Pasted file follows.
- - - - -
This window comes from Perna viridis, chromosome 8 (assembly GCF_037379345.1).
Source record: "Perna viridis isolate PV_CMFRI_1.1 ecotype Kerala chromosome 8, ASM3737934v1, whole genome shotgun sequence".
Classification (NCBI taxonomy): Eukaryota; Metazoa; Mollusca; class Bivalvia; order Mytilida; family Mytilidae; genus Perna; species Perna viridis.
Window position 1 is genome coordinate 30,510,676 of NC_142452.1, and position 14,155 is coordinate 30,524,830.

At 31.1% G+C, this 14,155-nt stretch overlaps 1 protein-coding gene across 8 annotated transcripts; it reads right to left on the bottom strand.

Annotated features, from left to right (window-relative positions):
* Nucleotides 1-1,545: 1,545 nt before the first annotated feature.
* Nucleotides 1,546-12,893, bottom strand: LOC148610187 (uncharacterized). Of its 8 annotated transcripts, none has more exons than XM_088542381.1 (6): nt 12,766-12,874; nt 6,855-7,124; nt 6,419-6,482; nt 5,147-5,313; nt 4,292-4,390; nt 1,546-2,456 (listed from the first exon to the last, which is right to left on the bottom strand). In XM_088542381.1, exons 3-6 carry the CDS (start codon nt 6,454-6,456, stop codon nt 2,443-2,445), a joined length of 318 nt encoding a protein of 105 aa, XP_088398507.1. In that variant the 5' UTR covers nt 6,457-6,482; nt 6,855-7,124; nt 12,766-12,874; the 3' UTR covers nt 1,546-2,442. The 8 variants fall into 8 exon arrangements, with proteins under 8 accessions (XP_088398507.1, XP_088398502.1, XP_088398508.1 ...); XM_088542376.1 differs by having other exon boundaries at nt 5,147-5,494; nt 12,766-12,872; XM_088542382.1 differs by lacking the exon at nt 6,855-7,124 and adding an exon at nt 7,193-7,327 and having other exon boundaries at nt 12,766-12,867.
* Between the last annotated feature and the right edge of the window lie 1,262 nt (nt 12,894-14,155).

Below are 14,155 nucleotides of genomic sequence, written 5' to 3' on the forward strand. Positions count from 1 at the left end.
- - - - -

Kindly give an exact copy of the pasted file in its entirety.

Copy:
This window comes from Perna viridis, chromosome 8 (assembly GCF_037379345.1).
Source record: "Perna viridis isolate PV_CMFRI_1.1 ecotype Kerala chromosome 8, ASM3737934v1, whole genome shotgun sequence".
Classification (NCBI taxonomy): Eukaryota; Metazoa; Mollusca; class Bivalvia; order Mytilida; family Mytilidae; genus Perna; species Perna viridis.
Window position 1 is genome coordinate 30,510,676 of NC_142452.1, and position 14,155 is coordinate 30,524,830.

At 31.1% G+C, this 14,155-nt stretch overlaps 1 protein-coding gene across 8 annotated transcripts; it reads right to left on the bottom strand.

Annotated features, from left to right (window-relative positions):
* Nucleotides 1-1,545: 1,545 nt before the first annotated feature.
* Nucleotides 1,546-12,893, bottom strand: LOC148610187 (uncharacterized). Of its 8 annotated transcripts, none has more exons than XM_088542381.1 (6): nt 12,766-12,874; nt 6,855-7,124; nt 6,419-6,482; nt 5,147-5,313; nt 4,292-4,390; nt 1,546-2,456 (listed from the first exon to the last, which is right to left on the bottom strand). In XM_088542381.1, exons 3-6 carry the CDS (start codon nt 6,454-6,456, stop codon nt 2,443-2,445), a joined length of 318 nt encoding a protein of 105 aa, XP_088398507.1. In that variant the 5' UTR covers nt 6,457-6,482; nt 6,855-7,124; nt 12,766-12,874; the 3' UTR covers nt 1,546-2,442. The 8 variants fall into 8 exon arrangements, with proteins under 8 accessions (XP_088398507.1, XP_088398502.1, XP_088398508.1 ...); XM_088542376.1 differs by having other exon boundaries at nt 5,147-5,494; nt 12,766-12,872; XM_088542382.1 differs by lacking the exon at nt 6,855-7,124 and adding an exon at nt 7,193-7,327 and having other exon boundaries at nt 12,766-12,867.
* Between the last annotated feature and the right edge of the window lie 1,262 nt (nt 12,894-14,155).

Below are 14,155 nucleotides of genomic sequence, written 5' to 3' on the forward strand. Positions count from 1 at the left end.